Salmon on a Cedar Plank
Plank cooking originates with the indigenous people of North America in the region that is now the U.S. Pacific Northwest and British Columbia, Canada. Tribes living near the mighty rivers flowing from the coastal mountains to the Pacific, traditionally enjoyed their abundant natural resources. Migrating Pacific salmon were often caught with spears then placed on locally available red cedar planks to cook over a fire pit. The wood and smoke, from this method, impart wonderful subtle and natural flavours to the fish. As the region developed in modern times, this traditional method was shared with settlers and tourist and later evolved into this popular barbecue recipe.
- 2 salmon filets
- 1 cedar plank
- 2 green onions chopped
- 1 garlic clove crushed with sea salt
- 1 tbsp lime juice about ½ a lime
- 2 tbsp olive oil
- 1 tsp Sea salt for spreading on the plank
- 1 tbsp coriander seeds ground
- 1 tbsp mustard seeds ground
- 1 tbsp chili powder
- 1 tsp cumin
- 1 tsp cayenne powder
- 1 tsp garlic powder
- 2 tbsp dry dill
- 3 tbsp brown sugar
- 0.5 tsp sea salt
- 0.5 tsp fresh ground pepper
Soak the cedar plank in cold water for at least 2 hours.
Mix the barbecue rub ingredients together in a small glass jar with a lid. As you will be using about 1 tbsp per salmon filet, the rest can be stored and used the next time you make this recipe.
Wash and dry the salmon, then coat with the barbecue rub.
Prepare the topping and spread over the salmon.
Preheat a barbecue to 450-500 F.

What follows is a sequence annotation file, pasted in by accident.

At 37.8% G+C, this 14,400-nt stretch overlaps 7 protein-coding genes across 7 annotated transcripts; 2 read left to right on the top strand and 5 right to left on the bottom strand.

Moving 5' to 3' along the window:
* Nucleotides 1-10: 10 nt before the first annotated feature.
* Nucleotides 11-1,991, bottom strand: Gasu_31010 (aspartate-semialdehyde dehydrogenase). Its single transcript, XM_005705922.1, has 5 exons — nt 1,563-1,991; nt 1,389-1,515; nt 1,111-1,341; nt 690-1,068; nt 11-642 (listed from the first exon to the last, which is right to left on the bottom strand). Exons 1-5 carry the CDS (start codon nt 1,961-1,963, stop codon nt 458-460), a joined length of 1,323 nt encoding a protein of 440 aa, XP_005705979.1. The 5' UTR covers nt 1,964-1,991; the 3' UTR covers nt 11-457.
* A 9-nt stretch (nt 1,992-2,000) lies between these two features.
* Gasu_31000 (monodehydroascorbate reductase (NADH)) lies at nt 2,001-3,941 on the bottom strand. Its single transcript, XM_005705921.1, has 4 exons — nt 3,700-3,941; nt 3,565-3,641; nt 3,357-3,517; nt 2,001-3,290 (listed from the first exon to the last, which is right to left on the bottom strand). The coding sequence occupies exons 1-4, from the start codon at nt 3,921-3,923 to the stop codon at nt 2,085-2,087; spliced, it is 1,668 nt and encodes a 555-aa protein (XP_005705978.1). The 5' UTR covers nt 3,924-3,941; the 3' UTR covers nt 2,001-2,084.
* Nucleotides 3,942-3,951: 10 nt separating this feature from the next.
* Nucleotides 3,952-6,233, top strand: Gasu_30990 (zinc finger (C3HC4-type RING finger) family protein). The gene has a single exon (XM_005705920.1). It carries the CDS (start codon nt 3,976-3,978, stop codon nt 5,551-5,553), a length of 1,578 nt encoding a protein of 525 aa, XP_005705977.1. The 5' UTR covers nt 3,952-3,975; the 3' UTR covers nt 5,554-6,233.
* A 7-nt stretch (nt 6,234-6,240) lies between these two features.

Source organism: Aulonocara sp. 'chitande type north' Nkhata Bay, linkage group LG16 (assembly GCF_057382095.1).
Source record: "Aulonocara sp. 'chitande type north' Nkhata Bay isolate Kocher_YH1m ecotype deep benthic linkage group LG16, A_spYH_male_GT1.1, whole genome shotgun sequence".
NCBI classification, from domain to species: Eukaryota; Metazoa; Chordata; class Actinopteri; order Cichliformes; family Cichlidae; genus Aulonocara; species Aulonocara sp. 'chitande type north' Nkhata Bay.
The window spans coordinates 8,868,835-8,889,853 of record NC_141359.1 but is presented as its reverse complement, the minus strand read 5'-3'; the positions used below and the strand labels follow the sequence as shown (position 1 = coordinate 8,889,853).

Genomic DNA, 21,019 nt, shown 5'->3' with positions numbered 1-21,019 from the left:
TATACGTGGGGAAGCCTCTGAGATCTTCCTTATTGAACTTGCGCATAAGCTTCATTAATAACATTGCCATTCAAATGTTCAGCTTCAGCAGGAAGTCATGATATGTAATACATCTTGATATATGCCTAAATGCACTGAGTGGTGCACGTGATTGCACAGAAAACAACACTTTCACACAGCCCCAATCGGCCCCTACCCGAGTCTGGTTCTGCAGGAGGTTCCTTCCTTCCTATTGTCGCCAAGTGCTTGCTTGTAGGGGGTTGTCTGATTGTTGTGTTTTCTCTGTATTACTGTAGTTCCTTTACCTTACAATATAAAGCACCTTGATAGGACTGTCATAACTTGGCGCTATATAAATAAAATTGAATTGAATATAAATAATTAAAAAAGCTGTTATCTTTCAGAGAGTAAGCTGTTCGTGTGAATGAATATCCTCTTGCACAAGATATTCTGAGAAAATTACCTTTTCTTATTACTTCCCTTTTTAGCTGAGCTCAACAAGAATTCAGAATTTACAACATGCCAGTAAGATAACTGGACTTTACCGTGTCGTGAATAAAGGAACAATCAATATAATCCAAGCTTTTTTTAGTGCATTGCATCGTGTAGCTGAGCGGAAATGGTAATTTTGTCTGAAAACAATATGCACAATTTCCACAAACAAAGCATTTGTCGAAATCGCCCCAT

Sprinkle the plank with sea salt, then put into the barbecue with the lid down until you hear it crackle (about 5 mins).
Have a spritz bottle of water on standby in case you need to douse any flames that break out on the plank. The key to getting the right amount of smoke is to have the plank char and smoulder.
Make sure your barbecue temperature is at least 450 F then place the salmon on the plank, skin side down. Cook for about 12 minutes for a thinner filet, 15 minutes for medium thickness and about 18 minutes for a thicker piece. Do not turn or move the salmon on the plank.
Keep an on the barbecue as the salmon cooks. You want to make sure the planks don’t break out in flames but still smoulder to create smoke. Move the plank away from the direct flame if necessary.
When done, remove the filets from the plank with a large spatula and serve immediately.
The key to moist, tender and flakey salmon is not to over-cook it. You want to catch it just as the flesh becomes flakey and looses its pearly appearance. Use only untreated wood that is usually available in grocery stores or from home and kitchen suppliers.